Families of students who qualified for intervention were contacted last week.
If you received notification, please don't forget that classes begin on September 9th. Classes meet every MON,TUE,TH,&FRI. Please remind your child each day that they should head to Academy as soon as the regular school day ends.
ANY QUESTIONS? Please contact our Intervention Coordinator, Cassandra Brink, email@example.com.
BIRTHDAY BOOK PROCESS
Birthday Books are a tradition we've had here at the Larchmont campus for many years! Birthday Books are a way we celebrate birthdays at our campus, but they are also the primary way we continue to grow our library collection. Every child who purchases a birthday book gets to be the first person to take it home and read it, but ultimately the books are returned to our library to add to our collection.There is a special nameplate inside every book so we know for many years to come who it was that donated it to our school! There are tens of dozens of books in the library now with nameplates from a decade ago!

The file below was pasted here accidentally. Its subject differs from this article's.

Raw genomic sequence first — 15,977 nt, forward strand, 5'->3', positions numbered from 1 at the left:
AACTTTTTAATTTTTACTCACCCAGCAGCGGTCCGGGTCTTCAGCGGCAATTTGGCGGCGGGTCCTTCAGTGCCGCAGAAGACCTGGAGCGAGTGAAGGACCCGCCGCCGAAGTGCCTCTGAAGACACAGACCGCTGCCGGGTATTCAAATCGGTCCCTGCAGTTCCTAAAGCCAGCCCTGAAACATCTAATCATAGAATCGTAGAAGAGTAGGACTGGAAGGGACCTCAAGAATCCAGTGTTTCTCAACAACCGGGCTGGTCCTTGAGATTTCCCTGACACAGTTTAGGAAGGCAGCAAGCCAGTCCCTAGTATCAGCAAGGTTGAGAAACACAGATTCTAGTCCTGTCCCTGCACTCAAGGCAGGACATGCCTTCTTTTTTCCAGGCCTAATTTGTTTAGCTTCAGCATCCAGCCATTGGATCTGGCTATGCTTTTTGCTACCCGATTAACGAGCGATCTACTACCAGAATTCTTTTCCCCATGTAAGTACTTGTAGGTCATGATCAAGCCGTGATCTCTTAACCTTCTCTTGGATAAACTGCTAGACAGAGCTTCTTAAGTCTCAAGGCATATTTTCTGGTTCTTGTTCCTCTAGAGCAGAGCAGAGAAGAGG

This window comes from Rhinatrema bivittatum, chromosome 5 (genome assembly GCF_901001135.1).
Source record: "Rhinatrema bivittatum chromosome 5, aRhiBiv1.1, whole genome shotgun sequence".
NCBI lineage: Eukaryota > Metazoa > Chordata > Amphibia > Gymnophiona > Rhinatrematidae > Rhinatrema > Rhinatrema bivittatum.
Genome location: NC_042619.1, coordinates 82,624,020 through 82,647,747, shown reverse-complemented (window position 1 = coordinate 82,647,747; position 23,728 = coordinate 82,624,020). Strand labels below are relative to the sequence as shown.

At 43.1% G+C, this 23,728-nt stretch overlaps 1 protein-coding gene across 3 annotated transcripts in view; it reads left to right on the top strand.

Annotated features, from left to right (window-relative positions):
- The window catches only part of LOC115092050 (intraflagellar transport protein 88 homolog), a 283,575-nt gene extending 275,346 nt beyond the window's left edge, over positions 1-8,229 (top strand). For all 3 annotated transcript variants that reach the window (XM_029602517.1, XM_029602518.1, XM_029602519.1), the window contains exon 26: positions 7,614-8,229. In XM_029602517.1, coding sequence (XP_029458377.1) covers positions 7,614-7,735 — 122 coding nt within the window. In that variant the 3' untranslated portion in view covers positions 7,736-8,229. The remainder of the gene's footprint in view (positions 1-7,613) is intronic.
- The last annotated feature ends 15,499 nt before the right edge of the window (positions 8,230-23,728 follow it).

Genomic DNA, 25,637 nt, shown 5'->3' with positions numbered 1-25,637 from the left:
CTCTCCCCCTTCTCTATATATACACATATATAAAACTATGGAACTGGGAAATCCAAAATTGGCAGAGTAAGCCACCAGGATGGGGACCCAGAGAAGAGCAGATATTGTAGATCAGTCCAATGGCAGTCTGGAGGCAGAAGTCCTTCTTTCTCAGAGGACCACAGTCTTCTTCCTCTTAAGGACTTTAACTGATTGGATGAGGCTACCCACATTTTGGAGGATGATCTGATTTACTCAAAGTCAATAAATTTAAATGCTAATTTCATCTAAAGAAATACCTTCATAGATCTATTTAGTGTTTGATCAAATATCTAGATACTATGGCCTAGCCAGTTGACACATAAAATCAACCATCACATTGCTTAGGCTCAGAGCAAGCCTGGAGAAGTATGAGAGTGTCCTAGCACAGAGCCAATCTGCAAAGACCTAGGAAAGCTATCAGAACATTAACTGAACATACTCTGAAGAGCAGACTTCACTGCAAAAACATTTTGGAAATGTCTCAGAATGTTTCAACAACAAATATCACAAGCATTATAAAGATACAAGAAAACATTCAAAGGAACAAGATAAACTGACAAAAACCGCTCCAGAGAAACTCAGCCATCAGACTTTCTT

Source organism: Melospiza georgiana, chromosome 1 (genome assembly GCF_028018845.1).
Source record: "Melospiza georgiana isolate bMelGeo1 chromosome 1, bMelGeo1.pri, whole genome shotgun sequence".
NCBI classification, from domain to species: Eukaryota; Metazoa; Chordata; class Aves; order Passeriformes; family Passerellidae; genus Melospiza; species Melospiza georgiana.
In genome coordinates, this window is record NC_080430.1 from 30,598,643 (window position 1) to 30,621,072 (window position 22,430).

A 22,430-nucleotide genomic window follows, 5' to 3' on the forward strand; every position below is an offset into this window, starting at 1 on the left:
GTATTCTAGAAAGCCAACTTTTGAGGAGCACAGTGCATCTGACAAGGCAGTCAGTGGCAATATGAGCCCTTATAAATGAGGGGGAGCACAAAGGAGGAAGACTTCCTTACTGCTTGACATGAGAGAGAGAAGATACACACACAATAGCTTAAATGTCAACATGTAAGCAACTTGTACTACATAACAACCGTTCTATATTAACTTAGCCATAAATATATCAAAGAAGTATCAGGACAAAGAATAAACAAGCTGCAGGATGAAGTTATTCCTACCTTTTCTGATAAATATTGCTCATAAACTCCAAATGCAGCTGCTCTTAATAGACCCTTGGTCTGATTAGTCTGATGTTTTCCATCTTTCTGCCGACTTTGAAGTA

If you're wondering what the process is for obtaining a book, look no further!
Typically we send a birthday book form home in the Friday Folderin the middle of each child's birth month. If you are interested in purchasing a book for your child for their birthday you would then fill out the form and submit it in the Friday Folder.Note: Birthday Books are available at reduced cost for families who qualify for the Free and Reduced Lunch program.
At the end of the month, I have all of the kids who've requested a book come to my office to pick from my Birthday Book selection. We pick out popular books from a variety of genres each month. We typically pass out the books on the last Friday of each month (unless that falls on a holiday). If you purchased a summer birthday book or a September book, I'll be giving them to the children at the School Sing on SEPTEMBER 27th!